How to Smoke Salmon That's Cooked to Perfection

Smoking Sockeye Salmon In a Masterbuilt Electric Smoker

A while back my buddy wanted to know how to smoke salmon. I asked him if he wanted to know an easy way to smoke salmon, or if he wanted an in-depth description of salmon smoking. He said "I think I know how to brine the salmon. I need to know how the actual smoking part works". Here's what I told him...

There are several steps to making smoked salmon. The first involve preparing the salmon, and have nothing to do with the actual smoking of the fish.

  • Buy quality salmon
  • Thaw it, if frozen
  • Fillet the salmon, if whole
  • Remove the pin bones
  • Cut the salmon into sections
  • Brine the salmon
  • Rinse the salmon
  • Dry the salmon, forming the pellicle

It's only after those steps that you can smoke the salmon. Let's start there.

How to Smoke Salmon - Hot Smoking Salmon

Once the pellicle is formed on the surface of the salmon, it's time to smoke. Set up your smoker so the smoke chamber temperature is between 160-170°F.

Even though this is considered hot smoking, it's done at a lower temperature than you'd normally smoke meats.  Some aspects of salmon smoking that you need to know about are:

  • How to place the salmon in the smoker
  • The correct smoker temperature for salmon
  • Providing airflow through the smoker
  • Using smoke woods
  • When is salmon done?
  • How to check salmon internal temperature
  • Resting the salmon after it's smoked

Whether smoking small pieces or whole sides, place the salmon in the smoker skin side down. The skin protects the flesh from the rising heat, traps moisture in that side of the fish, and helps hold the fillet together. The fish never needs to be turned over as it smokes, but it may need to be moved around on the grate.

It's important to smoke the salmon with gentle heat. If exposed to high temperature, the salmon will:

  • Lose moisture
  • Not get enough smoke flavor
  • Cook unevenly
  • Weep whitish looking liquid

At a normal smoker temperature of 225°F, much of the moisture will evaporate from the fragile fish. You'll see white colored beads of liquid forming on the surface of the salmon, a tell-tale sign of too-hot smoking.

When salmon is smoked at the correct temperature, the surface will usually remain dry and glossy.

Occasionally liquid will build up on the surface of salmon smoked at the correct temperature. All is not lost - if you see droplets forming, use a clean towel to dab them off.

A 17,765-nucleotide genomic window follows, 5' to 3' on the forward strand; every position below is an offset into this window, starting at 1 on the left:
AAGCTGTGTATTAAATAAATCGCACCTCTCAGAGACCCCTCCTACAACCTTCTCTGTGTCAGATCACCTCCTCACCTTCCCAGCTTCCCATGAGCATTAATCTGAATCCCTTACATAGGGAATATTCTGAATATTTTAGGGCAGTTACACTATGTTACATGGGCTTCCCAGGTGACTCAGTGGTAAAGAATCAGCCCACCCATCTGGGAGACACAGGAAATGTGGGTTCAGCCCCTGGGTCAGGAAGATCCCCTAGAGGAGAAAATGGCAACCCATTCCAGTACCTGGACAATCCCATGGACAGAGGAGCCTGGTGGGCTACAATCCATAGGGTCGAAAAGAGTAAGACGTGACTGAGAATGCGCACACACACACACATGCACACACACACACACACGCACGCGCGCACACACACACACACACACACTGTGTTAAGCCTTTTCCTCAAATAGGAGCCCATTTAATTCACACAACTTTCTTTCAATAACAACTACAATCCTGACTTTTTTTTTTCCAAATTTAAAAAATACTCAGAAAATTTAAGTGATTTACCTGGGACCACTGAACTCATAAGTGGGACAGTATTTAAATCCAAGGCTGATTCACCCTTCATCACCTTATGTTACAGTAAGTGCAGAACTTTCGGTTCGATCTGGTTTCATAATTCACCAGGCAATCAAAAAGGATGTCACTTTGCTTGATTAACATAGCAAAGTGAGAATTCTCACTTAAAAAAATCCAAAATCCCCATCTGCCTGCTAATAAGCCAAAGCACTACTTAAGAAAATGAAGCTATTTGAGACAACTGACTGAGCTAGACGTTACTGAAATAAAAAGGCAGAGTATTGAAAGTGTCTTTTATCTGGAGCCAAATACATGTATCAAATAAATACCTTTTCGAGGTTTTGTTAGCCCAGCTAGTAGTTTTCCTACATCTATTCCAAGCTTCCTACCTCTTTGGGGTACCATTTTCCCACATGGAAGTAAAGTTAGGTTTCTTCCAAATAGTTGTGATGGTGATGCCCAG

Airflow Keeps Smoking Salmon Dry

This Salmon Was Dry Brined Before It Was Smoked

It's inevitable that water will evaporate from the salmon. That's why it's important that your smoker has adequate airflow. Horizontal pit smokers, gas smokers and charcoal smokers all have vents allowing the hot, smoky air to circulate up and out of the smoker. Keep the top vents wide open, and use the bottom vents to adjust the temperature.

Many electric smokers have no venting. The stagnant air allows moisture to build up on the fish, causing it to have a soggy surface when done...which is not what you want.

Cock the lid of the electric smoker so there's a small gap. Keep the gap small enough to maintain the correct smoker temperature, while large enough to allow adequate airflow.

If the salmon is cooked in too hot of a smoker, the outer layer of the fish will be overdone when the inside reaches the ideal temperature of 140-145°F.

A shorter time in the smoker means there's less exposure to smoke, hence, less smoke flavor in the fish. And the smoke helps preserve fish, making it safer to eat.

Most smokers have hot spots and cool areas. Move the salmon a few times during the smoke. If using a round vertical smoker the rack can simply be rotated. Otherwise, you'll have to move the fish around with a spatula.

Try to leave the skin intact when you move the fish. Rotate the pieces from one side to the other, and from the middle to the outer edges to ensure even cooking. As an option you can check the temperature of each piece of fish, removing them when they're done.

How to Smoke Salmon - Smoke Wood, Done Temperature and Resting After Smoking

Using Smoker Wood Chips and Chunks When Smoking Salmon

Light flavored smoking woods are best for smoking salmon. Alder is a favorite in the Pacific Northwest. It's available just about everywhere smoking supplies are sold.

Other woods can also be used. Don't use a lot of wood since too much smoke will cover up the flavor of the salmon and its seasonings.

Excess smoke can also cause a bitter flavor on your fish. Use several small additions of wood throughout the smoke cooking process for best results.

Smoked Salmon Done Temperature

Brine cured and smoked salmon is perfectly done when it reaches 140-145°F. Salmon that hasn't been cured needs to be cooked to 155°F. If you prefer your smoked salmon to be a little more on the "done" side, by all means smoke it to a higher temperature.

You can use an instant read thermometer to check the internal temperature of the salmon. I prefer to use a remote cooking thermometer. By leaving the probe inserted into the center of one of the fillets, I can monitor the temperature constantly, and without opening up the smoker.

Resting The Smoked Salmon Before Serving

One last step in the salmon smoking process is the resting period. When the salmon is removed from the smoker, put the platter on the kitchen counter.

Cover the whole works with a tent of aluminum foil and let it just sit there. A 20 minute rest will allow the juices to gel, improving the taste and the texture of the salmon. It's an important step.

My buddy listened to my tips on how to smoke salmon and nodded his head. He's put it all to use now, and can smoke salmon with the best of 'em!